There are clearly two contrasting types of processes that may give rise to the generation of sociospatial structures. One involves the arrival of a large group at a fresh campsite who then consciously implement sociospatial divisions and sub-camp site selection for subgroups according to shared overt rules. The other type of process involves 'social accretion' whereby an individual or a domiciliary group arrives at any existing camp and attaches themselves to another domiciliary group on the basis of some social link. Such an attachment may set off other relocations of domiciliary groups in the camp, particularly due to avoidance rules or perhaps economic ties, until a satisfactory arrangement results. At a certain threshold of size and complexity of relationships, subcamp formation occurs and eventually, in some instances, sub-camp-cluster formation and even finer-grained subdivisions of nested clustering.
In many cases, sociospatial generation would have involved a composite of both of the above types of processes. Sociospatial transformation also occurred on a daily basis, as the more tightly structured nocturnal groupings gave way in the morning to diurnal groups for the day's activities and vice versa in the evening. There is one example in the literature of a total internal transformation of a nocturnal structure in a short period of days, that of a Western Desert public ceremonial camp (Wallace 1976).
Functions of sociospatial structures
From the above analysis, a range of functional explanations can be put forward to explain Indigenous sociospatial structure in Australian camps:
* expressing and maintaining kin relationships through behavioural style;
* expressing and reinforcing social group identities of various forms;
* expression of the economic dependency between and within domiciliary groups;
* achieving a certain style of group privacy in camps;
* minimising conflict between groups through distancing and concepts of 'respect'; and
* safety of retreat to homeland.
These catalysing factors or generating principles do not all occur at once, although several of them may be prevalent in a particular case study.
Sociospatial structures occurred in large Aboriginal camps across the continent to facilitate various social functions. Common properties include organisation based on kinship and locational principles, a tendency to sub-clustering above a certain threshold of population size, and frequent transformation of structures. Kinship principles are dominated by agnatic ties and male-mother-in-law avoidance, both of which can be seen as complementary means of pattern generation. Differences between case studies comprise the extent of nested clustering and the types of sociogeographic or social class units utilised in generating sociospatial group identity in camps. However, there is no neat pattern of regional distribution of these differing principles within the data corpus. Notwithstanding, the use of social class systems appears mostly confined to the interior. Such systems that are reported as being employed can be categorised into patrimoiety and patricouple structures, generation moieties, and 'blood' moieties. The sociogeographic units utilised in generating sociospatial divisions consist of language or dialect groups and local groups (patriclans, patrilines, patrifiliates), and other levels of sociogeographic structure intermediate between these two.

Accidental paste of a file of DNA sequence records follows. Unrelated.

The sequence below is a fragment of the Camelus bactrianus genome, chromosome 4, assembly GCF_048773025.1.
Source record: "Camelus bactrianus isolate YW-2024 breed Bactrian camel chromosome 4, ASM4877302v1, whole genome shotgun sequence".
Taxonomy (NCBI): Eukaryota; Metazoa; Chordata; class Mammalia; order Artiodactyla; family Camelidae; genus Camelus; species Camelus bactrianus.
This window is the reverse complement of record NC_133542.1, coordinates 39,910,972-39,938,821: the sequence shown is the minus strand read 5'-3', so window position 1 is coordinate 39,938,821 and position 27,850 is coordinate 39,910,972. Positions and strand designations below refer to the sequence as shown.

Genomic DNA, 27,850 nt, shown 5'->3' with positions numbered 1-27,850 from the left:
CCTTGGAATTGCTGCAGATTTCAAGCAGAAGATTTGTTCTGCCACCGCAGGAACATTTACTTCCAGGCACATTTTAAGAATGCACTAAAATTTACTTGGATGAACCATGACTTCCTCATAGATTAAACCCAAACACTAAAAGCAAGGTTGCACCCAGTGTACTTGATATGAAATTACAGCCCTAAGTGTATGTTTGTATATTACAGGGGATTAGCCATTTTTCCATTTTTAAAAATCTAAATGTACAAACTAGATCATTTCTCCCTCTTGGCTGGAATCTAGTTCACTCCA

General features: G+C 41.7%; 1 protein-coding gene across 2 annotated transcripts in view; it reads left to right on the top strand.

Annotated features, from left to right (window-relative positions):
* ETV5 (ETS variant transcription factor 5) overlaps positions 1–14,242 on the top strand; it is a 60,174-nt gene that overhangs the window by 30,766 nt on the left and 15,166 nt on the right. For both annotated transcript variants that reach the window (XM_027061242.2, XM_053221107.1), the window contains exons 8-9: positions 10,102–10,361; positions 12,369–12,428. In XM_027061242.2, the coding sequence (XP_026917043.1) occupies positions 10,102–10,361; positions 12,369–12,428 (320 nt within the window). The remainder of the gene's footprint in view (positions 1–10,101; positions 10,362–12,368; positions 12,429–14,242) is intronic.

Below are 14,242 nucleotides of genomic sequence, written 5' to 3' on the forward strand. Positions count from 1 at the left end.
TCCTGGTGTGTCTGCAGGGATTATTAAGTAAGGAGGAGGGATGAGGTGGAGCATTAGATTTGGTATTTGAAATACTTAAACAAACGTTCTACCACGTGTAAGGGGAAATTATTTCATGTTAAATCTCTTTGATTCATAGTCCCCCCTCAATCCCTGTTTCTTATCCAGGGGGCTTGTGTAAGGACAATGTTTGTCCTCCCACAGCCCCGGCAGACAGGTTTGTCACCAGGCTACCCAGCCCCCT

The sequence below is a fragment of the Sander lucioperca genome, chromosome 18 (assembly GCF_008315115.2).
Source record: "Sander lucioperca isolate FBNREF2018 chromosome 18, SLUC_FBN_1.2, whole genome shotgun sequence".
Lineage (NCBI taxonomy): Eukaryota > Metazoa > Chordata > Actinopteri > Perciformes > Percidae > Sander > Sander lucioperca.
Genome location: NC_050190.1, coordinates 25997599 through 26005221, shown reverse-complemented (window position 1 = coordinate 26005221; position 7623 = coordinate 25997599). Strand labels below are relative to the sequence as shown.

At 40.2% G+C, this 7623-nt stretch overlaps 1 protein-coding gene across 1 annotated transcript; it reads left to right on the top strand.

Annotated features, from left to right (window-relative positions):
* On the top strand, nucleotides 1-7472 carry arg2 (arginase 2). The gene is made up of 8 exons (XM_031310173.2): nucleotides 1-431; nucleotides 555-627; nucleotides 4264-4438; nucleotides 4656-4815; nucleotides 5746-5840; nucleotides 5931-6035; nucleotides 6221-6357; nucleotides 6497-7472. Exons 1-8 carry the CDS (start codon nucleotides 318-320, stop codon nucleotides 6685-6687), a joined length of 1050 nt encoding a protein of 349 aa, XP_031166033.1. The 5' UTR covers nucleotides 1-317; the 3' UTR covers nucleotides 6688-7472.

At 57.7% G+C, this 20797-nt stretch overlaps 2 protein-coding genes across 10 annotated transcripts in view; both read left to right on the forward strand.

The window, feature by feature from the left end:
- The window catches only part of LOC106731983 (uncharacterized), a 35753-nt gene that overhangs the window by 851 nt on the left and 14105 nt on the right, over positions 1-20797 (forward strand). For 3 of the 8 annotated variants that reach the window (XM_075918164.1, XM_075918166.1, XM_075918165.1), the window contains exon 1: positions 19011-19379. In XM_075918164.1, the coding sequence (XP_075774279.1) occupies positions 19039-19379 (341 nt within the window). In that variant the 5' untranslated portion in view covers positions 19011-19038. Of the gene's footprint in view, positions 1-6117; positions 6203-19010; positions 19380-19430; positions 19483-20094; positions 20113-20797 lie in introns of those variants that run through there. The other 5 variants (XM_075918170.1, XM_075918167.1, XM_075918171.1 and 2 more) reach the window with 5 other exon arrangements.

The author is currently analysing case studies of sedentarised Aboriginal settlements. This second stage of the study addresses the questions: Are sociospatial patterns being maintained under conditions of cultural change and sedentarisation? If so, how important is it to acknowledge and preserve such patterns? Preliminary analysis indicates they may have been lost in some communities, while in others they have survived for contact periods of up to 150 years and continue to represent important social identity systems (e.g. see case study on Wilcannia, in western New South Wales, in Memmott 1991). However, in many cases they are under threat from regimented grid town planning and unaware bureaucrats allocating houses to tenants on housing department or co-op waiting lists. There is thus a need to sensitise such professionals and paraprofessionals in the surveying, town planning and housing sectors, to the cultural needs and rights of Indigenous residents.
I shall provide one last case study to demonstrate this further. Taylor (1979) provides an analysis from western Cape York which is a comparison of two mission settlements, in one of which sociospatial patterns were preserved by town planners, while in the other they were ignored. These settlements were Mitchell River, now Kowanyama, and Edward River, now Pormpuraaw. Kowanyama was established in 1905 and Edward River was formed considerably later, in 1938. By the 1940s their inmates were occupying single-roomed framed huts of local vernacular materials. In the mission settlements (prior to mid-1960s), villagers could choose within fairly wide limits, where and near whom they wished to reside, resulting in Indigenous sociospatial patterns.